Doug Conn
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Rings only seem 'corny and old' to magicians. I've tried many routines... and every one has played VERY well with 'regular' folk.

Which ones to buy?
I think 10" is a good size.

I generally reccomend folks start with the set that Magic Masters offers (www.magicmasters.com) they're good rings, in a drawstring bag... and they come with good instructions...(& they're not overpriced... not too much anyway... the bag and instructions make it worth a few extra bucks.) If you can buy them in person at a Magic Master store, you'll have the advantage of some hands on teaching.

After that... start researching: Vernon's "Symphony of the Rings" (for silent/music) Whit Hayden's 4 ring routine (for stand up/comedy) Jack Miller's 5 ring routine (check out Tommy Franks new DVD)... there's a decent $15.00 video that Fun Inc. puts out w/the basics.

Perhaps Pete Biro will find this thread... I imagine he has a thought or two on the subject.

Good luck on your quest...

Doug Conn
TheAmbitiousCard
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Thanks John. 5 Rings sounds better than 7 or 8. Could not imagine doing something like that.

I'm kind of wondering about those cute little rings.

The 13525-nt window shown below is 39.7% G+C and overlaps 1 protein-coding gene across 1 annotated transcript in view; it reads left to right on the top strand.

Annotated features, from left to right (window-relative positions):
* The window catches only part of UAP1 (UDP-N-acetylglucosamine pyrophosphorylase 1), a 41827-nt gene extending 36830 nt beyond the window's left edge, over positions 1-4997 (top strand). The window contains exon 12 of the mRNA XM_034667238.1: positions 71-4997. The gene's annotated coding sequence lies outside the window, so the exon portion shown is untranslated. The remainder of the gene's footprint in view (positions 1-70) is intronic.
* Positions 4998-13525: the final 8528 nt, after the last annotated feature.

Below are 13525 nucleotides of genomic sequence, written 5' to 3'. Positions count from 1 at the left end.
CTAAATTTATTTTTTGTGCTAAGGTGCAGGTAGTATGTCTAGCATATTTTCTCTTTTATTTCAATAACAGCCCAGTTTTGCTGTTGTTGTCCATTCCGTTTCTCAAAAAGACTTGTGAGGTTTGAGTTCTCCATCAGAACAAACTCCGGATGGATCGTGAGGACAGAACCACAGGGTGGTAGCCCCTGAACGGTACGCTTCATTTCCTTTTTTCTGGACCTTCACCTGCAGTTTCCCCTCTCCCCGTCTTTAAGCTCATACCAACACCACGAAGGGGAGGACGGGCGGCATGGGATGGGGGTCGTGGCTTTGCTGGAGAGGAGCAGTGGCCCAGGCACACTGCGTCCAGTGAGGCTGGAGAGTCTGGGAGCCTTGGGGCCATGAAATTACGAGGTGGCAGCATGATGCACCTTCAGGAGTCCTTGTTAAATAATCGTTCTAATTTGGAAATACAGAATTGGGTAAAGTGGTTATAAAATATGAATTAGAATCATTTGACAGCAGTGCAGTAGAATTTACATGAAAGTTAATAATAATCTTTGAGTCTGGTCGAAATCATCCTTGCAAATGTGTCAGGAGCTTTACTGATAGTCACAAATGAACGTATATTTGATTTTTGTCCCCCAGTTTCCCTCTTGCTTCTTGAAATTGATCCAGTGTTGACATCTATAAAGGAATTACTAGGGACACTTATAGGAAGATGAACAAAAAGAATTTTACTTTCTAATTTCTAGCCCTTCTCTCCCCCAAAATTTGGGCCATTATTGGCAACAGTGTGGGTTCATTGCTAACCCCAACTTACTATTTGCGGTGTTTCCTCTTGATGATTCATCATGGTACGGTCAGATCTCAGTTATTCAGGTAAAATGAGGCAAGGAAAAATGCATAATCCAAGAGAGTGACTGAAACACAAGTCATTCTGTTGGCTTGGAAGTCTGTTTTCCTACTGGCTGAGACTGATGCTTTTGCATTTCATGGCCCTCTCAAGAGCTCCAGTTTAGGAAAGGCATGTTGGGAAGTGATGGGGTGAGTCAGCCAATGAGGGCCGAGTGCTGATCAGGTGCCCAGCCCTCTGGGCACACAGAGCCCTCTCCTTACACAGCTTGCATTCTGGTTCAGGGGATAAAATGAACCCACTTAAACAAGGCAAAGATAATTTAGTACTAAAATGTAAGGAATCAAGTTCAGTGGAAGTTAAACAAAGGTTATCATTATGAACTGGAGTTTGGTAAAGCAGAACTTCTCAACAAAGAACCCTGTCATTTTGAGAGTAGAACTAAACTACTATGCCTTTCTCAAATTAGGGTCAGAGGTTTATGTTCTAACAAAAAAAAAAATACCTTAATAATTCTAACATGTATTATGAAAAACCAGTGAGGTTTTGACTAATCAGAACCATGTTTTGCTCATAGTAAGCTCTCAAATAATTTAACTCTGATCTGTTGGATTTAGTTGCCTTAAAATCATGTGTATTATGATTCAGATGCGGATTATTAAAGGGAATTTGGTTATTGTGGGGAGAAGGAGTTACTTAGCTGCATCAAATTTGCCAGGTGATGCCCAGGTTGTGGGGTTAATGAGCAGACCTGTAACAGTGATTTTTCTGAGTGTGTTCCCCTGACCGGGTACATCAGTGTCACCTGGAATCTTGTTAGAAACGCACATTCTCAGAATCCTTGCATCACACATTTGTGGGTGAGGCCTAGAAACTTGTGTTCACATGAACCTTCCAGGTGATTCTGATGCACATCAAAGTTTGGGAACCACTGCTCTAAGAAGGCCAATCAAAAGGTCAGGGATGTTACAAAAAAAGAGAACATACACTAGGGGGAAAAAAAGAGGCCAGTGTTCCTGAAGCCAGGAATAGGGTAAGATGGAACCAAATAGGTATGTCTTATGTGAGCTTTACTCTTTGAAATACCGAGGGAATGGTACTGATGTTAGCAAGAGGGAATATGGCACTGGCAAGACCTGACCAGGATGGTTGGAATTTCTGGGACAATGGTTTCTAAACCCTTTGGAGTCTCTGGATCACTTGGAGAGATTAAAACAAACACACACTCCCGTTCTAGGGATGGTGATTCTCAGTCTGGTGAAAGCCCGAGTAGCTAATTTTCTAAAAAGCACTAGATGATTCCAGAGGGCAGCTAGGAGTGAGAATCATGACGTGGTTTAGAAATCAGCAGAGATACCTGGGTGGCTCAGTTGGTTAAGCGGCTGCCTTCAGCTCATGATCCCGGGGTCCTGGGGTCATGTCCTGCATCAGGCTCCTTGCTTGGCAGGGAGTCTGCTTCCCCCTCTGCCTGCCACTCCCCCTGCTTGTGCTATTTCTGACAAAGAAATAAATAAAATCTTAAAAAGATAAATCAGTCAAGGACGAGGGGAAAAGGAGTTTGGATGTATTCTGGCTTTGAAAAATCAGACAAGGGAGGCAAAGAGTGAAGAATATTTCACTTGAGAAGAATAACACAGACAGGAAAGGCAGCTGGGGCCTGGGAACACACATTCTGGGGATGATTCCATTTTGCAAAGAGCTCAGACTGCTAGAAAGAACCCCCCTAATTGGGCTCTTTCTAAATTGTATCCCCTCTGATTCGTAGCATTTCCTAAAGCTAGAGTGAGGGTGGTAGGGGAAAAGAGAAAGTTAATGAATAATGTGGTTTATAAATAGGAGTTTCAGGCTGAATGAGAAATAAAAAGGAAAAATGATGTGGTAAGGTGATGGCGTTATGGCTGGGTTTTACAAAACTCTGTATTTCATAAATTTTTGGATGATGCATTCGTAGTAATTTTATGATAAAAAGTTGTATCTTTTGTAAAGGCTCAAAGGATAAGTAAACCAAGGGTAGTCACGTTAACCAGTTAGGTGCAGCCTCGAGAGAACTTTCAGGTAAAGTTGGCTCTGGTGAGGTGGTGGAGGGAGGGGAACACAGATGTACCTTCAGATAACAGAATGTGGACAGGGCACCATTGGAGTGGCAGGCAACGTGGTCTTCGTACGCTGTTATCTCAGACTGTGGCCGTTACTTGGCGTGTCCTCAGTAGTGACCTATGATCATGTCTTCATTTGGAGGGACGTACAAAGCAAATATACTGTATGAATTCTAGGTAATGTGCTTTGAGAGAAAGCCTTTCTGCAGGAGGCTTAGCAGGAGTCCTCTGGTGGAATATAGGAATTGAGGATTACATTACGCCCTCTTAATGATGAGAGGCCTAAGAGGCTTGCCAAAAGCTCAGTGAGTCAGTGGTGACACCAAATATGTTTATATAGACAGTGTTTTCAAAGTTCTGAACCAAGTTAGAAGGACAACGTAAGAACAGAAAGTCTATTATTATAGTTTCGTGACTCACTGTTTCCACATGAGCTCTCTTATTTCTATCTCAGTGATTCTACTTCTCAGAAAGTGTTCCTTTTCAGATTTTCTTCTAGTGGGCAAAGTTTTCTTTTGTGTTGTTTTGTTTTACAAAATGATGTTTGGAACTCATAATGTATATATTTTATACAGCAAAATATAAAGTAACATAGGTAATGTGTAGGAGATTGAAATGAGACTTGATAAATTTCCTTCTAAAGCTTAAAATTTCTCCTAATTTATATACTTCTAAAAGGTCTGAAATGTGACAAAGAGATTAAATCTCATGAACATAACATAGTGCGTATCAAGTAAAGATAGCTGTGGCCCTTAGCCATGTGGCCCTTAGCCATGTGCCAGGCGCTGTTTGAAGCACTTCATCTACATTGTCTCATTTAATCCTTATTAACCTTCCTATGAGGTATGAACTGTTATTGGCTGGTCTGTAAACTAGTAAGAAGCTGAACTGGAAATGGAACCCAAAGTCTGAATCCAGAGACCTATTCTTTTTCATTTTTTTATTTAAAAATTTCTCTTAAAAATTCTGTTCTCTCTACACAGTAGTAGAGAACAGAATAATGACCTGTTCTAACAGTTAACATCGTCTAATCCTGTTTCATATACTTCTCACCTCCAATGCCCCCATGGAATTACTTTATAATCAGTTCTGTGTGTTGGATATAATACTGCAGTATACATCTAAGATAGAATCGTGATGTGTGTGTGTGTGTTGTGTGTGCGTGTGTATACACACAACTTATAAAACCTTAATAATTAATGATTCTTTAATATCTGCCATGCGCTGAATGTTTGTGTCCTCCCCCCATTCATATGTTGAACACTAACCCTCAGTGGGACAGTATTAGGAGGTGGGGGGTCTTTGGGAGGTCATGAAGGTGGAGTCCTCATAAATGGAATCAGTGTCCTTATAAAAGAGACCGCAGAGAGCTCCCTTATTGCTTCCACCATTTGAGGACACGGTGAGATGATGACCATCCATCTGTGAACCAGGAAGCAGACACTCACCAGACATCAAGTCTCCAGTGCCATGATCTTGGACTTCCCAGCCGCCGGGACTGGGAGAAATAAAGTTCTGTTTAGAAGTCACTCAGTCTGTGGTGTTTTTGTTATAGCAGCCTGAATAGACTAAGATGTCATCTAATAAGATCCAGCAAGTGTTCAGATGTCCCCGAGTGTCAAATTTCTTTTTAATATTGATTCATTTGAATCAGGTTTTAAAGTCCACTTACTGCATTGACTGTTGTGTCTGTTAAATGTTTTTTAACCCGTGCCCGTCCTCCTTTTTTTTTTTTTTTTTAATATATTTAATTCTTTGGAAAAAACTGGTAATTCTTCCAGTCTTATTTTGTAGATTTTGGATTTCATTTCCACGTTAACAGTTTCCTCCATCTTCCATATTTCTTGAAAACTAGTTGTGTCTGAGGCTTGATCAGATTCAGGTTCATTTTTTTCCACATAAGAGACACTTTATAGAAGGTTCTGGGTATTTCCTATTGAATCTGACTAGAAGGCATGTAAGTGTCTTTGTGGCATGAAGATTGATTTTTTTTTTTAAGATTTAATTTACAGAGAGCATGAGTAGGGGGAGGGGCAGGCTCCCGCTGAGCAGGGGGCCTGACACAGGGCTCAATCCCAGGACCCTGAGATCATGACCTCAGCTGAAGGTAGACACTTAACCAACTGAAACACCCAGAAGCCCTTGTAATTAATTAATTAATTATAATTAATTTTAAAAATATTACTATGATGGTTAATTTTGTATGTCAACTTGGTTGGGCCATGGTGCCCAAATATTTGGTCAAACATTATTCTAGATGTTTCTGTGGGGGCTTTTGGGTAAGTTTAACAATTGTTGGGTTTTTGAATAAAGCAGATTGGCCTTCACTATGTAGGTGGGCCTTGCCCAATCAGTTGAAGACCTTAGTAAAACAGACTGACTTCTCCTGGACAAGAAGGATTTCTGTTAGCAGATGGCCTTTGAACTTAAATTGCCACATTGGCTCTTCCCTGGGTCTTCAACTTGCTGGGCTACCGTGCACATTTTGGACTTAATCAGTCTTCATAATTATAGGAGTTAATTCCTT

And what are Ninja rings?

I know nothing about rings except that John Carney threw them off the stage Smile

I'll start checking.
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DougTait
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My only experience with the rings is Whit Haydn's Comedy Four Ring Routine. I bought a set of solid steel 10" rings for $35 that work just fine for me.
("Ring magii" will tell you to buy the $400 Owens rings!!)

Whit gave me a bit of advice on the key ring, and after a few weeks of practice and watching Whit's video, I felt comfortable with doing the routine in public.

The routine is fairly simple to learn. Whit's video teaches more than just the mechanics, but the comedic nuances and staging as well.

It is fun to do and the comedy seems to draw attention away from the "corny and old school" attitude. Smile